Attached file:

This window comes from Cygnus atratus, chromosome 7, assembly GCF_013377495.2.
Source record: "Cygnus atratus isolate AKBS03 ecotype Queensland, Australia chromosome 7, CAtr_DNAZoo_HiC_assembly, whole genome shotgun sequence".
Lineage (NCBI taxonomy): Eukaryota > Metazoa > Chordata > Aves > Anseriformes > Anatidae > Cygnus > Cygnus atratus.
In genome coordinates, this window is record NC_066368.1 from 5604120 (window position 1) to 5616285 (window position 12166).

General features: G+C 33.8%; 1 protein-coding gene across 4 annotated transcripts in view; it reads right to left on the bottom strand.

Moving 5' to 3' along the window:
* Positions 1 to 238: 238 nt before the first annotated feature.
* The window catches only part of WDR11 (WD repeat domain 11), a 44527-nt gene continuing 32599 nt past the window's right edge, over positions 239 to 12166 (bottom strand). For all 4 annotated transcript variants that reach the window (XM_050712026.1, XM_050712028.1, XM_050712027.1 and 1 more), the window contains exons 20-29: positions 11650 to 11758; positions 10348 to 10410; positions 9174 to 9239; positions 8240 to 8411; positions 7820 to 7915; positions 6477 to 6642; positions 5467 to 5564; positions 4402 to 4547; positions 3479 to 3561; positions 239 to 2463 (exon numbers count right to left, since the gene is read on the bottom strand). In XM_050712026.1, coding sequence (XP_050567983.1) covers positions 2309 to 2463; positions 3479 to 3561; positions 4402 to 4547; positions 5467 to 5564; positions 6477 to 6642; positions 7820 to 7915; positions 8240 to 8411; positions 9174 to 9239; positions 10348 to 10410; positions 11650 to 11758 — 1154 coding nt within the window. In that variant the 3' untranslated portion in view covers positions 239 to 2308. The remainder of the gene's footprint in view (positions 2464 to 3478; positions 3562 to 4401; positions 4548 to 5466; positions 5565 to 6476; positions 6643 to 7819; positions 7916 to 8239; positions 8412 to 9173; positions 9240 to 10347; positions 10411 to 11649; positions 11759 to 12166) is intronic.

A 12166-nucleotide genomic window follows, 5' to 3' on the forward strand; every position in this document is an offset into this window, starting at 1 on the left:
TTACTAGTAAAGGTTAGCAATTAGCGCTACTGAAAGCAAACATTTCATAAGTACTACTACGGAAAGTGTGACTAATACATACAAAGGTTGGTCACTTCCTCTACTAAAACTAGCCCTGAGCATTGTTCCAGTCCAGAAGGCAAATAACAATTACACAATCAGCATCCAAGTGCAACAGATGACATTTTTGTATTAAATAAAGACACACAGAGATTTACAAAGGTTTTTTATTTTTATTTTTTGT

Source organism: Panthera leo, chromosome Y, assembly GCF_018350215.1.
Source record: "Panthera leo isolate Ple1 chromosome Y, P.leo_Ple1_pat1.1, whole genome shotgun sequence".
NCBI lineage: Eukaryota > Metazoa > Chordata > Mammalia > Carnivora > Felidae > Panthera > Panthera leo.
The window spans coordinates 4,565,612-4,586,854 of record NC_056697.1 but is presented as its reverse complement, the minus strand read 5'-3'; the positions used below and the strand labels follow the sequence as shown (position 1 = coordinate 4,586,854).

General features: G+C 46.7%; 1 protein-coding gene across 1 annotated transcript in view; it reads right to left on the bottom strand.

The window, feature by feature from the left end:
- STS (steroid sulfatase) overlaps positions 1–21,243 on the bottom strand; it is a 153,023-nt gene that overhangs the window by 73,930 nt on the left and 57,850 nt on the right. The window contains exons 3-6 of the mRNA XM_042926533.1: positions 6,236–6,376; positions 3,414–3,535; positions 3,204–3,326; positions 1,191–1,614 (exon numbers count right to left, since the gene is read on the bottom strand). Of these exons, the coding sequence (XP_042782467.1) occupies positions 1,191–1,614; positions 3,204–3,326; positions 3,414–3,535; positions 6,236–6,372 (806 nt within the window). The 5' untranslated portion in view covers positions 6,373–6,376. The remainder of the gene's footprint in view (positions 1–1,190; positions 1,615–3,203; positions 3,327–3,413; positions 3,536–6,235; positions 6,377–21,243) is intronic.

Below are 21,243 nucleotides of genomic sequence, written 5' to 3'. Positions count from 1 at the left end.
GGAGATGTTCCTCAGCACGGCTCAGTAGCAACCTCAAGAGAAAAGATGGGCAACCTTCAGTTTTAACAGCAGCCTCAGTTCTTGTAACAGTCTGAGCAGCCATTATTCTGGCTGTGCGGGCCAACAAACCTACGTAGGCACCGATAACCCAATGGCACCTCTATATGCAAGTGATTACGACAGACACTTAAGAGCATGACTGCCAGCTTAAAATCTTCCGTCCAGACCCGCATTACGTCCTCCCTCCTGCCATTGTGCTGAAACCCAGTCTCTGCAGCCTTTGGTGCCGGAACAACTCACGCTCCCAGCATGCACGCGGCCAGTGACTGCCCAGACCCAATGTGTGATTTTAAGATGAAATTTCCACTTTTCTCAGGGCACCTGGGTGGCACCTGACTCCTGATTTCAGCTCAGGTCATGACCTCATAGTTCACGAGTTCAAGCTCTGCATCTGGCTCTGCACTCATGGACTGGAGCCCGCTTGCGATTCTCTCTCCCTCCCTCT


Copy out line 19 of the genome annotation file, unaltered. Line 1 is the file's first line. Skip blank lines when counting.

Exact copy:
GGAGATGTTCCTCAGCACGGCTCAGTAGCAACCTCAAGAGAAAAGATGGGCAACCTTCAGTTTTAACAGCAGCCTCAGTTCTTGTAACAGTCTGAGCAGCCATTATTCTGGCTGTGCGGGCCAACAAACCTACGTAGGCACCGATAACCCAATGGCACCTCTATATGCAAGTGATTACGACAGACACTTAAGAGCATGACTGCCAGCTTAAAATCTTCCGTCCAGACCCGCATTACGTCCTCCCTCCTGCCATTGTGCTGAAACCCAGTCTCTGCAGCCTTTGGTGCCGGAACAACTCACGCTCCCAGCATGCACGCGGCCAGTGACTGCCCAGACCCAATGTGTGATTTTAAGATGAAATTTCCACTTTTCTCAGGGCACCTGGGTGGCACCTGACTCCTGATTTCAGCTCAGGTCATGACCTCATAGTTCACGAGTTCAAGCTCTGCATCTGGCTCTGCACTCATGGACTGGAGCCCGCTTGCGATTCTCTCTCCCTCCCTCT